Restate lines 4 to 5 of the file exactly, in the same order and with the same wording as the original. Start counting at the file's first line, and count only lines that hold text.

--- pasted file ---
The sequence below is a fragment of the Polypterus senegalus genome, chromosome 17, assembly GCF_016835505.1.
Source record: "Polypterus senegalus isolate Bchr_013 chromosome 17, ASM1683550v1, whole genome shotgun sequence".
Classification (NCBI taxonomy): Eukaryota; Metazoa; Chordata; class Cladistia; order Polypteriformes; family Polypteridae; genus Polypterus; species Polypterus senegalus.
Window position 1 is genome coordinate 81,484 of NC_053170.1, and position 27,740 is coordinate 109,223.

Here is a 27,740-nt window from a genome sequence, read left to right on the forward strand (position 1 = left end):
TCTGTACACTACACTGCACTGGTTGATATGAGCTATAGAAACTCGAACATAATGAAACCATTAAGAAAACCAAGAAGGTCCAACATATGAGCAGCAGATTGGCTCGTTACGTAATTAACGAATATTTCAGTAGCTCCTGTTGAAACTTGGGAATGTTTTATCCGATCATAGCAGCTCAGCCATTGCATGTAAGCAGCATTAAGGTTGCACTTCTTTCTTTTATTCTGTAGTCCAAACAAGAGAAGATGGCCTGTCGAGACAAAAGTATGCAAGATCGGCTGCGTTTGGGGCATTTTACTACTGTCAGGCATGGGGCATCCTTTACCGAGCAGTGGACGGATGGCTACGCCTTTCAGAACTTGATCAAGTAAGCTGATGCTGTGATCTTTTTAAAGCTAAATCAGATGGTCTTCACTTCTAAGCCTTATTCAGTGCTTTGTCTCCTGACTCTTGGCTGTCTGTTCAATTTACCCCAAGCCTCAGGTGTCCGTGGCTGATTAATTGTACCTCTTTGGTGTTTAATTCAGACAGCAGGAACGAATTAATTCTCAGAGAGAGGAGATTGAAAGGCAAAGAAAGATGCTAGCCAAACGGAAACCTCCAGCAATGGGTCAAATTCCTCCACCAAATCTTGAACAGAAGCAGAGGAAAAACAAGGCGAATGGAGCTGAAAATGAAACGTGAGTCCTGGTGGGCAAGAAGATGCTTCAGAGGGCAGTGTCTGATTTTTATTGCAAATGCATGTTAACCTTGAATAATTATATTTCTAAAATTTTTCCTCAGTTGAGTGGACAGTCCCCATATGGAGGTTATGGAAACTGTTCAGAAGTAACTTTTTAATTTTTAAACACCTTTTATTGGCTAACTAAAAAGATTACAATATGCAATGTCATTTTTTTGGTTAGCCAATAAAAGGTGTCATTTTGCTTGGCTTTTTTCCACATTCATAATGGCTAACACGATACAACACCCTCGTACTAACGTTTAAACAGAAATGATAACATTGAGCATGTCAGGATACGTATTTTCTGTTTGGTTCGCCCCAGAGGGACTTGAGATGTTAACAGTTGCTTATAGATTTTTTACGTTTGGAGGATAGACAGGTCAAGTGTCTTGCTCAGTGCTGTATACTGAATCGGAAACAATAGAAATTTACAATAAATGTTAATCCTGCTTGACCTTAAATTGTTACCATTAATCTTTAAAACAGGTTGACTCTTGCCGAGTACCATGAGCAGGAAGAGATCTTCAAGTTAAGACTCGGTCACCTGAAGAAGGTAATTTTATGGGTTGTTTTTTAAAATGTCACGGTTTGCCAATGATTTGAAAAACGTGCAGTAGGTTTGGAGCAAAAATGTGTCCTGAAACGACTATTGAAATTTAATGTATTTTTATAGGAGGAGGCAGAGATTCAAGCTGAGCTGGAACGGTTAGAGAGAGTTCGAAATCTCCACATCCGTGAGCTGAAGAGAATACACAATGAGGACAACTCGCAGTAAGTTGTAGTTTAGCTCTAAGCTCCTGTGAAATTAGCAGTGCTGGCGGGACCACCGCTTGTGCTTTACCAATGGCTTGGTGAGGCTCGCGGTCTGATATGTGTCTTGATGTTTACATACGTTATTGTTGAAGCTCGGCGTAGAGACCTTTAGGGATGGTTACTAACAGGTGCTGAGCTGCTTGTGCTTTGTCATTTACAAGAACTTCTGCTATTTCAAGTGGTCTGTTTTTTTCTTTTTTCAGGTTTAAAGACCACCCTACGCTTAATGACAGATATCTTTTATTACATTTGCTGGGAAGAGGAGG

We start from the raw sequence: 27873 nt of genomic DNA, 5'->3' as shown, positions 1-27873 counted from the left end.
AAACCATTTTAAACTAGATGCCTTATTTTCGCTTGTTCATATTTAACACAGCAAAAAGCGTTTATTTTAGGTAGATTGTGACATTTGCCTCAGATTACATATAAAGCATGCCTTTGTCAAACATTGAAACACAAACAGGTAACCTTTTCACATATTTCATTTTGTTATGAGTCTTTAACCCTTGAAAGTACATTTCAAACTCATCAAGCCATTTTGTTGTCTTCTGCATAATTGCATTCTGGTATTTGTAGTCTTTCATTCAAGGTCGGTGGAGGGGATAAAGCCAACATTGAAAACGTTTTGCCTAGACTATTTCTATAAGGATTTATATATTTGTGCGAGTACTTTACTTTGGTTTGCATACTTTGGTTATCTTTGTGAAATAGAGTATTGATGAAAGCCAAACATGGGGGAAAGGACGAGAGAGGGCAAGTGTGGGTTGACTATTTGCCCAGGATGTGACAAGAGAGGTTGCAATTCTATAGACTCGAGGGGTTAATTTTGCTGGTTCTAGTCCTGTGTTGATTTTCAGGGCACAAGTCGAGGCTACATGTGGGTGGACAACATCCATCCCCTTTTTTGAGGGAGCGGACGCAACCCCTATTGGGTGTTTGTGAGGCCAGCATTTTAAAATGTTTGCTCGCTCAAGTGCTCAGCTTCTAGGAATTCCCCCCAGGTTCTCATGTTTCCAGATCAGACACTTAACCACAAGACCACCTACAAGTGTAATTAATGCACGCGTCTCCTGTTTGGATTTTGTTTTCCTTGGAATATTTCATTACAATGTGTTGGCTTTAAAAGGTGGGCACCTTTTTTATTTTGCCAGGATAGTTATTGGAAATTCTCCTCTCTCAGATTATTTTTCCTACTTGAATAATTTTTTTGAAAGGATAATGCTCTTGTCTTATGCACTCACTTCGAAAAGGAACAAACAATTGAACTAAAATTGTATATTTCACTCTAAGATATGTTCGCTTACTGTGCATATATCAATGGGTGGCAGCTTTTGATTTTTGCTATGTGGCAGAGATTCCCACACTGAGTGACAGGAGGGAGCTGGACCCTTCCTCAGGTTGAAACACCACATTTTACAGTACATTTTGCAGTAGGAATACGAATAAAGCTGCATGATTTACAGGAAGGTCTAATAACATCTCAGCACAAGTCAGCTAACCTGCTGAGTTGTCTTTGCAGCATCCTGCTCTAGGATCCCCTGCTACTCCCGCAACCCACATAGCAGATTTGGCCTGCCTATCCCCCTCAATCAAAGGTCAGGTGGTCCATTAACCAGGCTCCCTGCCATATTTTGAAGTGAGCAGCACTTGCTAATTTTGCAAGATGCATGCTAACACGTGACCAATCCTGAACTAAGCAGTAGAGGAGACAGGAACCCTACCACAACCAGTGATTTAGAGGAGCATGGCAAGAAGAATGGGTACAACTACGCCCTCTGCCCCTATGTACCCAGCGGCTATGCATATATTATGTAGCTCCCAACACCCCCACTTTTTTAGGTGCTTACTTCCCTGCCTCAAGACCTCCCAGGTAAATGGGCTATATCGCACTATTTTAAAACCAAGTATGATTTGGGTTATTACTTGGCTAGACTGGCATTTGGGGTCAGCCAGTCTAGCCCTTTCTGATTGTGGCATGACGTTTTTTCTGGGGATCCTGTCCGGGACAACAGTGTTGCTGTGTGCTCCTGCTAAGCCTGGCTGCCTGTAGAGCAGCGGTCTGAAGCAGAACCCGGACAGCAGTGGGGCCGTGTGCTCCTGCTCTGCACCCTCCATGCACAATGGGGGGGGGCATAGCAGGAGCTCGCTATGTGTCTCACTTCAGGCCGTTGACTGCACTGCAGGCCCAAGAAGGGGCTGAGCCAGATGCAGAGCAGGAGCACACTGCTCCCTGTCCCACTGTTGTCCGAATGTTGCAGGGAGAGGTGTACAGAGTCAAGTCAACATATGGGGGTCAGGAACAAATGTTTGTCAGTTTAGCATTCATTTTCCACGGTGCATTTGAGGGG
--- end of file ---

Window position 1 is genome coordinate 81,484 of NC_053170.1, and position 27,740 is coordinate 109,223.

Here is a 27,740-nt window from a genome sequence, read left to right on the forward strand (position 1 = left end):